Short, interesting books (review)

Two books, both alike in dignity, but distinct indeed. Try as I might, reviews are beyond my powers so what follows are instead impressions, appreciative and wonderstruck.

A Twenty Minute Silence Followed by Applause by Shawn Wen is about a mime. It's about the mime of the past century, Marcel Marceau, an artist and enchanter who dedicated his life to this curious genre. It's a book told in fragments where the ink is enshrined in plenty of white space on the page, the way I like. It deals in artistry, in the sacrifices of the artist. Ideas of body, theater, stage. Play, disguise, the false and the real with blurred distinction. Comedy and its kinship with tragedy. The story, compact but dense, has its moments of heartbreak though you wouldn't think the life of a mime could be so haunting. Wen on every page is a poet taking on the task of journalist or biographer, true to her roots in radio. And she does it with breathtaking empathy.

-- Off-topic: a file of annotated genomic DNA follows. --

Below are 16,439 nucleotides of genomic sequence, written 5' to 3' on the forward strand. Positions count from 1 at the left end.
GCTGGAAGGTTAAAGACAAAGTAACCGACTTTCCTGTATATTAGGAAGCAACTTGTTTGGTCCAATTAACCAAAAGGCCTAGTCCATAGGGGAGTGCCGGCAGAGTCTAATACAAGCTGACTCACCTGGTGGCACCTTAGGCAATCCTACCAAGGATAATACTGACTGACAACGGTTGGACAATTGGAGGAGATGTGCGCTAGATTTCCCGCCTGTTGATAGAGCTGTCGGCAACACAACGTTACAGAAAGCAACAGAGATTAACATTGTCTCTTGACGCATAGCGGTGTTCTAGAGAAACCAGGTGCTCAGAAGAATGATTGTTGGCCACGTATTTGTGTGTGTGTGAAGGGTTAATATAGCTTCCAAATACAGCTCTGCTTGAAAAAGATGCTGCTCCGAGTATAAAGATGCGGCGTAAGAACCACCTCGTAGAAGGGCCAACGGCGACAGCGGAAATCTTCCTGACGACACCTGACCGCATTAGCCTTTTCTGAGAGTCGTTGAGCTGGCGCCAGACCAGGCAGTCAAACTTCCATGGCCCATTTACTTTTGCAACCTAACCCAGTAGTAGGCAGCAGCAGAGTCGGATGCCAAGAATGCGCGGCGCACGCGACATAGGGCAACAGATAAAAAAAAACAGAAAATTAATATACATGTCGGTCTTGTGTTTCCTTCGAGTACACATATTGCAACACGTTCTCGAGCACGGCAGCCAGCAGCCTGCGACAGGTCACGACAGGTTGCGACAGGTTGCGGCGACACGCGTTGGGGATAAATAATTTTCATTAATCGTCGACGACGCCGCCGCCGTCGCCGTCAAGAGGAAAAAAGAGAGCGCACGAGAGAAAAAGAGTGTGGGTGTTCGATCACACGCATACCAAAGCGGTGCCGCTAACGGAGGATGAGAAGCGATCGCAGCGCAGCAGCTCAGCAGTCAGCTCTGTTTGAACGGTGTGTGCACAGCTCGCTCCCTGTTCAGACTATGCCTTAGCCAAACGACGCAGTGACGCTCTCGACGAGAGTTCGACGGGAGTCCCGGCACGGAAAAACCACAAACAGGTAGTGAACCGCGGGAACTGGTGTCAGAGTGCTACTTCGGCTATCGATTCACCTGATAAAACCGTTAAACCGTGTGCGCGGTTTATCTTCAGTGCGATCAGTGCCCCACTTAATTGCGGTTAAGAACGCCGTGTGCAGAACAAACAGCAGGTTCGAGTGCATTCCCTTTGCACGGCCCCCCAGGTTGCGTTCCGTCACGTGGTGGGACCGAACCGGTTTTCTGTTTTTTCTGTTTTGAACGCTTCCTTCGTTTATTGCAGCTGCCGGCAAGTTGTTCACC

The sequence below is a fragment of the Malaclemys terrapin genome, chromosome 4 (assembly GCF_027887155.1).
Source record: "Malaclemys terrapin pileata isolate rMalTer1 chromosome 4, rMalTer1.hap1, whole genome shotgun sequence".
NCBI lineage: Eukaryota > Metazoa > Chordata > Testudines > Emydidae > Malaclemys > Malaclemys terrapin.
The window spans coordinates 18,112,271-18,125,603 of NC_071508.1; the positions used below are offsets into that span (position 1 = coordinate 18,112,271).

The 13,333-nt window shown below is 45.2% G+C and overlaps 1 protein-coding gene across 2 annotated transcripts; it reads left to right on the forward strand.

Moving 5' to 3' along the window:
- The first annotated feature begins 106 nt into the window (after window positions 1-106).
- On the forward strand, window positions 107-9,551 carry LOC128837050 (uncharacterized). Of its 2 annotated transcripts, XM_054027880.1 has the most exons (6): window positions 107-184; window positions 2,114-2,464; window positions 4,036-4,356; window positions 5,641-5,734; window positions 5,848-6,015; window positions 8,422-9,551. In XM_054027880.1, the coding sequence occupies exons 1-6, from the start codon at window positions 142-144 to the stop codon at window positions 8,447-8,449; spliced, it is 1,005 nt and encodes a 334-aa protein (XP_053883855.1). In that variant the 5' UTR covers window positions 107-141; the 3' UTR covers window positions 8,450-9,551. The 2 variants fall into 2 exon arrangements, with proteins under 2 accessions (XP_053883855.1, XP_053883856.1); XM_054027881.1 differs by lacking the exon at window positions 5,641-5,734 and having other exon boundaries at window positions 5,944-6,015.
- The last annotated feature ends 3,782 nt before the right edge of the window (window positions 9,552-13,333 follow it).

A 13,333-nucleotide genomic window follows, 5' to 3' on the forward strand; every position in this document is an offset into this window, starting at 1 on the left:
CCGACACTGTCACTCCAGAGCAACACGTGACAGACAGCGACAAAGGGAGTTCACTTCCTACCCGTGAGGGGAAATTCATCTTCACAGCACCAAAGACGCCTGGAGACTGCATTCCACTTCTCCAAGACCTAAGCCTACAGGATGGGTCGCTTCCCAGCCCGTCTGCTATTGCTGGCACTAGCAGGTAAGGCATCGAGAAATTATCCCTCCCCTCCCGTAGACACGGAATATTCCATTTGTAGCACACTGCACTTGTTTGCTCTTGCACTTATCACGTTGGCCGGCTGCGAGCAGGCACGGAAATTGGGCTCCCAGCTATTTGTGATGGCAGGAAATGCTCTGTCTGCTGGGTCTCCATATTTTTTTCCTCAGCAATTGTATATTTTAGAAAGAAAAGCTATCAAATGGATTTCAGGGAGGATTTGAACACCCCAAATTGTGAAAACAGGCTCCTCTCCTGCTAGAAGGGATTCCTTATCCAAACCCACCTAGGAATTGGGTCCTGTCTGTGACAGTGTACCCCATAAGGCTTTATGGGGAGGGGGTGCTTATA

Multiple Choice by Alejandro Zambra: a book in the form of standardized test. But it avoids gimmick and skirts the edges of heartbreak, again and again. It is about family and fatherhood and the fucked up and deeply sad history of Pinochet-era Chile. All while sounding weary to the bone, a Pisco shot from cynical. We swim in his head with no plot or character as crutch, gathering shards of a whole, left to wonder about the girl he divorced, the children he had, his teenage years. We fill in the blanks quite literally, and are left to ponder not just the story but the very act of word choice, writer's choice, reader's choice, life choice, until we are left with heads spinning around the unsaid, undone: what if, what if?